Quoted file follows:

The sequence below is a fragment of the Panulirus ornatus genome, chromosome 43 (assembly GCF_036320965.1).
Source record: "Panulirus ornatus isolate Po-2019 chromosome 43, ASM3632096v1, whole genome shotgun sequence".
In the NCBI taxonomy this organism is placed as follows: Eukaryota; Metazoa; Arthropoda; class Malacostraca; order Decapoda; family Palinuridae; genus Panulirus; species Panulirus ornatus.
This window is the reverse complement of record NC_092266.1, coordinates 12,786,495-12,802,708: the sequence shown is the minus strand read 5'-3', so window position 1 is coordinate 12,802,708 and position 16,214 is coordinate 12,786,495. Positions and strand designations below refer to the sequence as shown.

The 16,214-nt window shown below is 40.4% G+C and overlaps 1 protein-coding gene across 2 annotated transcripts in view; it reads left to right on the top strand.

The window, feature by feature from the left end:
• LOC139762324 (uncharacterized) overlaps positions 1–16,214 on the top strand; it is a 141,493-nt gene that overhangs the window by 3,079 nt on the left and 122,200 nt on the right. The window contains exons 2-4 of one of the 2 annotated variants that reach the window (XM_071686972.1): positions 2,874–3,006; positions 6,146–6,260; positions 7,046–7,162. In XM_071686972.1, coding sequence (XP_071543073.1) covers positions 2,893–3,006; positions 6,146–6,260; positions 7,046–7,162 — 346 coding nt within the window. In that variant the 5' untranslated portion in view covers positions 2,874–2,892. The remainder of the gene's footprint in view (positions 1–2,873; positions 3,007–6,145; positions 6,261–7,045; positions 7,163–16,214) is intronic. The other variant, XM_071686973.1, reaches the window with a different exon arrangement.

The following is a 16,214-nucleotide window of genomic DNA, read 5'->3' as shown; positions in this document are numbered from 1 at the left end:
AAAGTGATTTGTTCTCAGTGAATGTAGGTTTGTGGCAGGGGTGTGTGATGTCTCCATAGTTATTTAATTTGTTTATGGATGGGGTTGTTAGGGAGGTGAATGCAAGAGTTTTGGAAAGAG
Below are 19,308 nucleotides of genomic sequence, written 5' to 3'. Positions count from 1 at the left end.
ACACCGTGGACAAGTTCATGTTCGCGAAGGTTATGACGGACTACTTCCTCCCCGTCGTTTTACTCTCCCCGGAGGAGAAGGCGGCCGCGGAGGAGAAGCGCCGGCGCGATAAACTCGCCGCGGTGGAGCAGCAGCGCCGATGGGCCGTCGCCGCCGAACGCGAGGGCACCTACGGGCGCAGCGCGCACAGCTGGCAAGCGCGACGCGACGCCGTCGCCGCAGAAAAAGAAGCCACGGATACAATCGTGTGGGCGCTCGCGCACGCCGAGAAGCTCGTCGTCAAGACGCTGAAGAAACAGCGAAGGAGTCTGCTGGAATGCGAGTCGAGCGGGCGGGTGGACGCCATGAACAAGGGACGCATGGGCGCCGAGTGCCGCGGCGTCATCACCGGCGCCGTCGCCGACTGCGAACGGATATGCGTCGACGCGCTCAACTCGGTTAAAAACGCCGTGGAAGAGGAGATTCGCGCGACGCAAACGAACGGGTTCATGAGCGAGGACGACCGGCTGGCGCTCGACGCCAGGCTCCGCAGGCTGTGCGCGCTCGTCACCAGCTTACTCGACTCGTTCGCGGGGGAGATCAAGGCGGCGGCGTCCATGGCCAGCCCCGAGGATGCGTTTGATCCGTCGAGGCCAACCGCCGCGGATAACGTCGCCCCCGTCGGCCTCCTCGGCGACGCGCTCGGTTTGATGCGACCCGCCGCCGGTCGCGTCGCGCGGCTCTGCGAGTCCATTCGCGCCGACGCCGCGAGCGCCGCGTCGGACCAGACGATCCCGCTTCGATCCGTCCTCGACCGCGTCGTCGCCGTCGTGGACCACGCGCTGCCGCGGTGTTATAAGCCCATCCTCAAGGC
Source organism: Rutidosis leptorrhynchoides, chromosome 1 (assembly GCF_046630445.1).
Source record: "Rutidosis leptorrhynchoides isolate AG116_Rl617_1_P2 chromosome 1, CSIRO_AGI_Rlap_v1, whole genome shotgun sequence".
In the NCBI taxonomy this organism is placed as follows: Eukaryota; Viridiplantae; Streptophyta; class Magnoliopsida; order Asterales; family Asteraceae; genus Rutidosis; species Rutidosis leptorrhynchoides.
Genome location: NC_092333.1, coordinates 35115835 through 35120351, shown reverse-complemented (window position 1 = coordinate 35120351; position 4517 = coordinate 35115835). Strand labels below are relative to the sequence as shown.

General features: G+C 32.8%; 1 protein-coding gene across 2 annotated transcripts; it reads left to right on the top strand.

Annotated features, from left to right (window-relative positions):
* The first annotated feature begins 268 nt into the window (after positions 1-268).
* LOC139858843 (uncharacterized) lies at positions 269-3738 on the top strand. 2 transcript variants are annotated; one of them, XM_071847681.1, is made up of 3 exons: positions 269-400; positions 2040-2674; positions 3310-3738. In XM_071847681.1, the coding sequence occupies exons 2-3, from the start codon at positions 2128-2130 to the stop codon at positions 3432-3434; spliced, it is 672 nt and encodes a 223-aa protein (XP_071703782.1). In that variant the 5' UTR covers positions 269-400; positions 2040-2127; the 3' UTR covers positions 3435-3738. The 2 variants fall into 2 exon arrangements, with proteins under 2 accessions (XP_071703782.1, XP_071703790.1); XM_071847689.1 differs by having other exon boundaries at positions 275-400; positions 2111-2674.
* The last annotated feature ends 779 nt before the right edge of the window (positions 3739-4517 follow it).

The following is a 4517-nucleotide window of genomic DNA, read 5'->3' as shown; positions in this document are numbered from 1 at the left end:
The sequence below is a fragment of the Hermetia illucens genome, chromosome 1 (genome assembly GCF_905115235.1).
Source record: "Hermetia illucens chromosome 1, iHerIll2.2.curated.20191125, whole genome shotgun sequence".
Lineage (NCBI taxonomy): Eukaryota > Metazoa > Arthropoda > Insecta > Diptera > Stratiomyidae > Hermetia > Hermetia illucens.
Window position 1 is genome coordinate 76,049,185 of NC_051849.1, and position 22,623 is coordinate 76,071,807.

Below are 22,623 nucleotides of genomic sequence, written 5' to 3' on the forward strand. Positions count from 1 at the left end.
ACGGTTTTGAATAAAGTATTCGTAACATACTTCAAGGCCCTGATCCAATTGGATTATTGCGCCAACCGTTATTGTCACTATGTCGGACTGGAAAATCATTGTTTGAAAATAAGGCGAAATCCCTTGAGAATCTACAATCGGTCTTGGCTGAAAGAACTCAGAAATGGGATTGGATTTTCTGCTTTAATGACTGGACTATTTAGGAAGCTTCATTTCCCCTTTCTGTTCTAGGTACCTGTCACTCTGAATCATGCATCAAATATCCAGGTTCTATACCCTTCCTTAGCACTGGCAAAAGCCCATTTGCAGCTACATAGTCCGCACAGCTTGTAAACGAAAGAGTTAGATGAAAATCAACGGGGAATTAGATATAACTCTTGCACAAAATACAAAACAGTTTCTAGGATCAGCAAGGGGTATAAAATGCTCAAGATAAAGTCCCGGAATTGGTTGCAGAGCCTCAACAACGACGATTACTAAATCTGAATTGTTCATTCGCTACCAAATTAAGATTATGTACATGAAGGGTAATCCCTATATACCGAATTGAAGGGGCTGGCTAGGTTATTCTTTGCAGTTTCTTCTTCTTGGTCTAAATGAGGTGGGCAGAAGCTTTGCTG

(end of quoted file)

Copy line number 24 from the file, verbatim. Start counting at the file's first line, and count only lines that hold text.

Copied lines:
Lineage (NCBI taxonomy): Eukaryota > Metazoa > Arthropoda > Insecta > Diptera > Stratiomyidae > Hermetia > Hermetia illucens.